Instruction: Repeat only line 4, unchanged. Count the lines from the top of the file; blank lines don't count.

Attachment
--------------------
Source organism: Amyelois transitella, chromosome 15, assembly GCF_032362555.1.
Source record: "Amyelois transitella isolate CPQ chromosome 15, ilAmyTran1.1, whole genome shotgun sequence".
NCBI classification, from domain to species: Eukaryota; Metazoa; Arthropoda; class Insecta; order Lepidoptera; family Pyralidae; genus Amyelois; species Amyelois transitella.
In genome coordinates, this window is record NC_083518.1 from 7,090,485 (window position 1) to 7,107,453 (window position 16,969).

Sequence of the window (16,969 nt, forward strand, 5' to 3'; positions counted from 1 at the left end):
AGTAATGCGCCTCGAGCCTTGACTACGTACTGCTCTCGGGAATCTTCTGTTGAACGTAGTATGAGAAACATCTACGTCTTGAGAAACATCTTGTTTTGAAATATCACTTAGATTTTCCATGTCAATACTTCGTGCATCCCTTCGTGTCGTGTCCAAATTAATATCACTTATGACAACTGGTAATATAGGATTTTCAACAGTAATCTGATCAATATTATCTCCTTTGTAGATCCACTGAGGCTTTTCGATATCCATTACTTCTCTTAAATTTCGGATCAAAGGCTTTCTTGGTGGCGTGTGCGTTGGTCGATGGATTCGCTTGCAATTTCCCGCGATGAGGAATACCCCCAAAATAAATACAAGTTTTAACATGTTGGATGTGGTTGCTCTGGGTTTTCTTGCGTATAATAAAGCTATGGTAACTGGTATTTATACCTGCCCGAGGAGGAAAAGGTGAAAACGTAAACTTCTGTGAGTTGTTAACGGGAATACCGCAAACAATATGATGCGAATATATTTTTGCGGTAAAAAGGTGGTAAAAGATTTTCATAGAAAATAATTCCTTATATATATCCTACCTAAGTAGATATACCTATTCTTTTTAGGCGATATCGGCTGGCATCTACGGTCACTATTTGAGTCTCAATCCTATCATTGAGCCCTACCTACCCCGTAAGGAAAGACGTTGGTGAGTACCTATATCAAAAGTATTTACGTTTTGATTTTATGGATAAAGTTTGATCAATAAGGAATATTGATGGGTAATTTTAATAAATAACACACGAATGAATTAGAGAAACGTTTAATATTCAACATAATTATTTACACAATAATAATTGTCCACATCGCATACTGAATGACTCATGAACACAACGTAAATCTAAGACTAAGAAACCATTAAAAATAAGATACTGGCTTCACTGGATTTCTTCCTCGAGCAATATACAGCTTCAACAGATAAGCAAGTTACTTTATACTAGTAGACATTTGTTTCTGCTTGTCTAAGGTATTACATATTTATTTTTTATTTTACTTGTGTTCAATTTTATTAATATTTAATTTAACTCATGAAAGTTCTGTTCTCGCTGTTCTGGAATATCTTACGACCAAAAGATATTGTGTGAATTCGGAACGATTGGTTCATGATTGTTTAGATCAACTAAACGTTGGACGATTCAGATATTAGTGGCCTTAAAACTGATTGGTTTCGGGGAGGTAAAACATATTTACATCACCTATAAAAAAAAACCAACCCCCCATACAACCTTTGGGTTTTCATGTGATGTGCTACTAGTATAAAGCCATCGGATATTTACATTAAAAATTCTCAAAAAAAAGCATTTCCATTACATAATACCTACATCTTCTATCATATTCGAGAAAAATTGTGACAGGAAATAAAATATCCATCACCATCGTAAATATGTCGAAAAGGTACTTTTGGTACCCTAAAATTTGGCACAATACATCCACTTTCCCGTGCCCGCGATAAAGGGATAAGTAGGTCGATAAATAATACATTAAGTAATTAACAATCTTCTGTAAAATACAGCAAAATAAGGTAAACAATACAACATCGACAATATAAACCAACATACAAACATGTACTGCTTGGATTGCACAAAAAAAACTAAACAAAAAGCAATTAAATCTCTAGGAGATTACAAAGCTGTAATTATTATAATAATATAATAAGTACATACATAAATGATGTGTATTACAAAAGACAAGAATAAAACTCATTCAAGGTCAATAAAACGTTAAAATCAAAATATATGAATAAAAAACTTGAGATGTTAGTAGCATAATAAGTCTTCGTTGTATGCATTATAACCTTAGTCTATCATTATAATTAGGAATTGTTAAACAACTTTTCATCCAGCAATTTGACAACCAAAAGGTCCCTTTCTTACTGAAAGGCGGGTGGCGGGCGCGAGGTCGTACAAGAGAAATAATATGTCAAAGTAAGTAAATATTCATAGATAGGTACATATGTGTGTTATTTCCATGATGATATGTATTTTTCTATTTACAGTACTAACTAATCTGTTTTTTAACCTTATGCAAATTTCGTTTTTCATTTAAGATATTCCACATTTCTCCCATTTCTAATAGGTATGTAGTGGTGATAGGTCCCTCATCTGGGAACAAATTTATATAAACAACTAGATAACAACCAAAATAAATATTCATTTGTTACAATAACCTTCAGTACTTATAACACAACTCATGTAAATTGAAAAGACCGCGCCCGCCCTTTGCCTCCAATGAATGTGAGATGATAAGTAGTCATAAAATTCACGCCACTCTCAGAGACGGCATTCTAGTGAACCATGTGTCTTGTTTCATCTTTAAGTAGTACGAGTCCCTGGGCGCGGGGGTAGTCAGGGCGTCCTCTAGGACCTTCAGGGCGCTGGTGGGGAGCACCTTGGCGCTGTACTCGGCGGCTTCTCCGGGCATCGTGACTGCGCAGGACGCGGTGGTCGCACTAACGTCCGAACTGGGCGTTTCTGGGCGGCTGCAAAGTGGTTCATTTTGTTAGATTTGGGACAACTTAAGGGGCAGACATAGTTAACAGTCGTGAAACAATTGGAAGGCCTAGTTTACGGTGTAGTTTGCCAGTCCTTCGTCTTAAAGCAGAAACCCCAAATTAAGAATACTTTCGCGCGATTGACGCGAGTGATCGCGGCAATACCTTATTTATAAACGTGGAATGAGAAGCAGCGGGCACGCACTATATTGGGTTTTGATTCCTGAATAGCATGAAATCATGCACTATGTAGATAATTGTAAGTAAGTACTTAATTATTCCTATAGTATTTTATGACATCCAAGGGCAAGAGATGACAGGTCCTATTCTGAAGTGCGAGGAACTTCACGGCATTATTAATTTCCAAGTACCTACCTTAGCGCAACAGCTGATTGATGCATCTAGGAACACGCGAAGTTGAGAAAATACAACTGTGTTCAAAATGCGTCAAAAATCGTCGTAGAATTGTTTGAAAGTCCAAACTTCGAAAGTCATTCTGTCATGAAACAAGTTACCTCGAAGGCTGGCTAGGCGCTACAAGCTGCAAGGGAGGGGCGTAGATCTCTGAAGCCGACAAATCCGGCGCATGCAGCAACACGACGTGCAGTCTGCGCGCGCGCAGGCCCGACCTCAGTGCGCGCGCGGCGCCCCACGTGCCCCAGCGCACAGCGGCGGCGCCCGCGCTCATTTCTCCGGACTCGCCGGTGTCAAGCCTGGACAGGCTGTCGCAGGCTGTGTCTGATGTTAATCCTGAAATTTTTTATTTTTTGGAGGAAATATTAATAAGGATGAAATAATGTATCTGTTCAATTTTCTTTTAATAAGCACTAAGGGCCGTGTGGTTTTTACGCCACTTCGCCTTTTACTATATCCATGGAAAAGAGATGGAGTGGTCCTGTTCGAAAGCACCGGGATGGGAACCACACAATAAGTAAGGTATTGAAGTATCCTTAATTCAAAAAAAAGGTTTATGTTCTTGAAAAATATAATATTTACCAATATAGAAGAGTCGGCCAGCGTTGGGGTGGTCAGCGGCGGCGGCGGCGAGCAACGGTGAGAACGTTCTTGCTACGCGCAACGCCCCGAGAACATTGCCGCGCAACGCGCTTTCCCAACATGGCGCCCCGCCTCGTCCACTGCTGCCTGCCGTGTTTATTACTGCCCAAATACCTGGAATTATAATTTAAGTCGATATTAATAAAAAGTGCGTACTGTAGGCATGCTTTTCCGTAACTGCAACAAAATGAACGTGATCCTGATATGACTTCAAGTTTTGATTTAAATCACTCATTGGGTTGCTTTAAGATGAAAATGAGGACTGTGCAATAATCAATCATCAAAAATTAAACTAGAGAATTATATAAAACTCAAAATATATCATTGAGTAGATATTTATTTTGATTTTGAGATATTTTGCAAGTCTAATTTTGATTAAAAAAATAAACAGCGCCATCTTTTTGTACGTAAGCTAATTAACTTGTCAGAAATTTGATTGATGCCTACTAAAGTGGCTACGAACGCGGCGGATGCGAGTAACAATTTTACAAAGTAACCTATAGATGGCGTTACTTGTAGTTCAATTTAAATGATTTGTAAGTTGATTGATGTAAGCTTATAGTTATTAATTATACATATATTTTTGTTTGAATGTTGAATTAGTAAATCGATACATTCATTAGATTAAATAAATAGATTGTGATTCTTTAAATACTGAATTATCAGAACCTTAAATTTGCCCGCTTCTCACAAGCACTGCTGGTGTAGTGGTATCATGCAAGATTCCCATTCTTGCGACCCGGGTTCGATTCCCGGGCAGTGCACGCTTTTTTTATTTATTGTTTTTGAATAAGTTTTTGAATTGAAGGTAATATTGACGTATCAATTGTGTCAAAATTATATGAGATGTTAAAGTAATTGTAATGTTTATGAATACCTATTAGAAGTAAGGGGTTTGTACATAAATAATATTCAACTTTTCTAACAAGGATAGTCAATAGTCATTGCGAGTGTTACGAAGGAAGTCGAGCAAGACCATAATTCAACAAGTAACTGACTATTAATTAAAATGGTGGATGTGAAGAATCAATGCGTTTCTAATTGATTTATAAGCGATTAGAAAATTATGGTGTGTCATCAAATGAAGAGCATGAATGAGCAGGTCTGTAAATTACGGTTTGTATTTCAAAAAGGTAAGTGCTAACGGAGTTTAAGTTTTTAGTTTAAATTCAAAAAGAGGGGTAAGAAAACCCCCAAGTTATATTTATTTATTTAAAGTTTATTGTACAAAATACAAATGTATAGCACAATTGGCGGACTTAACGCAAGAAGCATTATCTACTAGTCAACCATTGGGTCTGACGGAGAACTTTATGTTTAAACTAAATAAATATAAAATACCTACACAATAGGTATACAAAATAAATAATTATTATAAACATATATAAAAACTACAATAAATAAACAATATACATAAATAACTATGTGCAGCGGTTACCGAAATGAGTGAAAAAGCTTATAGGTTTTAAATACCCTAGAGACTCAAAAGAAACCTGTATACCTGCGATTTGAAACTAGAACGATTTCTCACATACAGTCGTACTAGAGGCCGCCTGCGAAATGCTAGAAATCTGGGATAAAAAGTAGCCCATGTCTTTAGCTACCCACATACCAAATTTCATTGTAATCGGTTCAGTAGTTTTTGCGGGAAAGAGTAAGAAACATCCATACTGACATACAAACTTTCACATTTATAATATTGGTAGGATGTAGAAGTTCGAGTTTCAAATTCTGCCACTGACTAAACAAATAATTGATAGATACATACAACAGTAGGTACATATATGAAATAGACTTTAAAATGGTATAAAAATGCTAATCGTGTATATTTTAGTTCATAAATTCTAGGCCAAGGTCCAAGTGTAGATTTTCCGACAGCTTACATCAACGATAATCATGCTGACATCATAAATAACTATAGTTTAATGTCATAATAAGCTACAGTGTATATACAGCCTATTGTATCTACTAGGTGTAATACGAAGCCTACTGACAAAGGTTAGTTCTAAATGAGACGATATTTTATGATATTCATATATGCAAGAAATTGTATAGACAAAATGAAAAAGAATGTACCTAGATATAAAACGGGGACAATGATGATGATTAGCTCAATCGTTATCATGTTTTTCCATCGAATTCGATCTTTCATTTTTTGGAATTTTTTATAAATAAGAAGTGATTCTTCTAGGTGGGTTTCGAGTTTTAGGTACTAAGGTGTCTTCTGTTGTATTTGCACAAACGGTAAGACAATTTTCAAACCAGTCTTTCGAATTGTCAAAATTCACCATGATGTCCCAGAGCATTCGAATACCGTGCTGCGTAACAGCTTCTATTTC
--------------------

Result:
In genome coordinates, this window is record NC_083518.1 from 7,090,485 (window position 1) to 7,107,453 (window position 16,969).